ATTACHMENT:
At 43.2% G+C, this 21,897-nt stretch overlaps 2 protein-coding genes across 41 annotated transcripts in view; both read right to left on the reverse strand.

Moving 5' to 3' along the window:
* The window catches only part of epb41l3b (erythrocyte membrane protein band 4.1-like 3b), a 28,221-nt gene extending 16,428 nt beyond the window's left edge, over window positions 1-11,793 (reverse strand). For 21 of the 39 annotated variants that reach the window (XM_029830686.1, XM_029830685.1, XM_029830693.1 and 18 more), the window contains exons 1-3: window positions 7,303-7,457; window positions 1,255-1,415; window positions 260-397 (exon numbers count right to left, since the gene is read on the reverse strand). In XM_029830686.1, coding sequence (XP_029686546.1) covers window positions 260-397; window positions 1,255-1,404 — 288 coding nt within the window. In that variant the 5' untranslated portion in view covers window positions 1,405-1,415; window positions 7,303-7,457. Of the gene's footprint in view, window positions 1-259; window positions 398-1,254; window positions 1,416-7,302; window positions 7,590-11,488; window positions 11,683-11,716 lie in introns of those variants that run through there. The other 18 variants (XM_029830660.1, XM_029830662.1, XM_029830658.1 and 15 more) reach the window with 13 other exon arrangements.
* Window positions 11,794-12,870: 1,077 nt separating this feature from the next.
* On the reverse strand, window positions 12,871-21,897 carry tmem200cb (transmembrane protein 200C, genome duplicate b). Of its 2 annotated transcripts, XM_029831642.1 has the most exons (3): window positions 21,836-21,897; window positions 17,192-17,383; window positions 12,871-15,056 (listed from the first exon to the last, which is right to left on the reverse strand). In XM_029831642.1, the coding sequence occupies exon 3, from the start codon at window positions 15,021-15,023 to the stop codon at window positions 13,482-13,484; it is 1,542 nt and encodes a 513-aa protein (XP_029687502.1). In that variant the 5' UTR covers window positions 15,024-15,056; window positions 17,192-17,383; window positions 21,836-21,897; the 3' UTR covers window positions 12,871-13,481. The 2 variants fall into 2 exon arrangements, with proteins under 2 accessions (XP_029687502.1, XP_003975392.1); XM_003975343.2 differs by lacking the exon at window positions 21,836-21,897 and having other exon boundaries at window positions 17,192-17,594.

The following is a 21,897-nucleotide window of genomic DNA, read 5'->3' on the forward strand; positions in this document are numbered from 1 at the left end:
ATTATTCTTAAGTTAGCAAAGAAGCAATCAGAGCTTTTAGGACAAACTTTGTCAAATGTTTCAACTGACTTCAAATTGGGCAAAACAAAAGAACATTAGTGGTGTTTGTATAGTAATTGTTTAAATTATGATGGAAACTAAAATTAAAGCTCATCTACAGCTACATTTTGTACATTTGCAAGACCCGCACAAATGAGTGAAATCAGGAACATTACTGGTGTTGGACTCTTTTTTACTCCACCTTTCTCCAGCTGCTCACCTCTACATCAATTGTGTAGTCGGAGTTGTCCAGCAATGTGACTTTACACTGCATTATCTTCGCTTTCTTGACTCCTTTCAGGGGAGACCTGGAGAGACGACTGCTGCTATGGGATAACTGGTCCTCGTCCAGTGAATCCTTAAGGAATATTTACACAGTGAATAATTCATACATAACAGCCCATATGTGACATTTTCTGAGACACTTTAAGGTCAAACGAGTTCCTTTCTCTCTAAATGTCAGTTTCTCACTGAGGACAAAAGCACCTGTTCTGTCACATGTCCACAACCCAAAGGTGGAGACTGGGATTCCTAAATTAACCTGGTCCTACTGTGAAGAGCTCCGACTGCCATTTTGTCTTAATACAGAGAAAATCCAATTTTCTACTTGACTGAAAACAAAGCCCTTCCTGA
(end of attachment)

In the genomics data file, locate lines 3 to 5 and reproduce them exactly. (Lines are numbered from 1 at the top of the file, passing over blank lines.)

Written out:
* The window catches only part of epb41l3b (erythrocyte membrane protein band 4.1-like 3b), a 28,221-nt gene extending 16,428 nt beyond the window's left edge, over window positions 1-11,793 (reverse strand). For 21 of the 39 annotated variants that reach the window (XM_029830686.1, XM_029830685.1, XM_029830693.1 and 18 more), the window contains exons 1-3: window positions 7,303-7,457; window positions 1,255-1,415; window positions 260-397 (exon numbers count right to left, since the gene is read on the reverse strand). In XM_029830686.1, coding sequence (XP_029686546.1) covers window positions 260-397; window positions 1,255-1,404 — 288 coding nt within the window. In that variant the 5' untranslated portion in view covers window positions 1,405-1,415; window positions 7,303-7,457. Of the gene's footprint in view, window positions 1-259; window positions 398-1,254; window positions 1,416-7,302; window positions 7,590-11,488; window positions 11,683-11,716 lie in introns of those variants that run through there. The other 18 variants (XM_029830660.1, XM_029830662.1, XM_029830658.1 and 15 more) reach the window with 13 other exon arrangements.
* Window positions 11,794-12,870: 1,077 nt separating this feature from the next.
* On the reverse strand, window positions 12,871-21,897 carry tmem200cb (transmembrane protein 200C, genome duplicate b). Of its 2 annotated transcripts, XM_029831642.1 has the most exons (3): window positions 21,836-21,897; window positions 17,192-17,383; window positions 12,871-15,056 (listed from the first exon to the last, which is right to left on the reverse strand). In XM_029831642.1, the coding sequence occupies exon 3, from the start codon at window positions 15,021-15,023 to the stop codon at window positions 13,482-13,484; it is 1,542 nt and encodes a 513-aa protein (XP_029687502.1). In that variant the 5' UTR covers window positions 15,024-15,056; window positions 17,192-17,383; window positions 21,836-21,897; the 3' UTR covers window positions 12,871-13,481. The 2 variants fall into 2 exon arrangements, with proteins under 2 accessions (XP_029687502.1, XP_003975392.1); XM_003975343.2 differs by lacking the exon at window positions 21,836-21,897 and having other exon boundaries at window positions 17,192-17,594.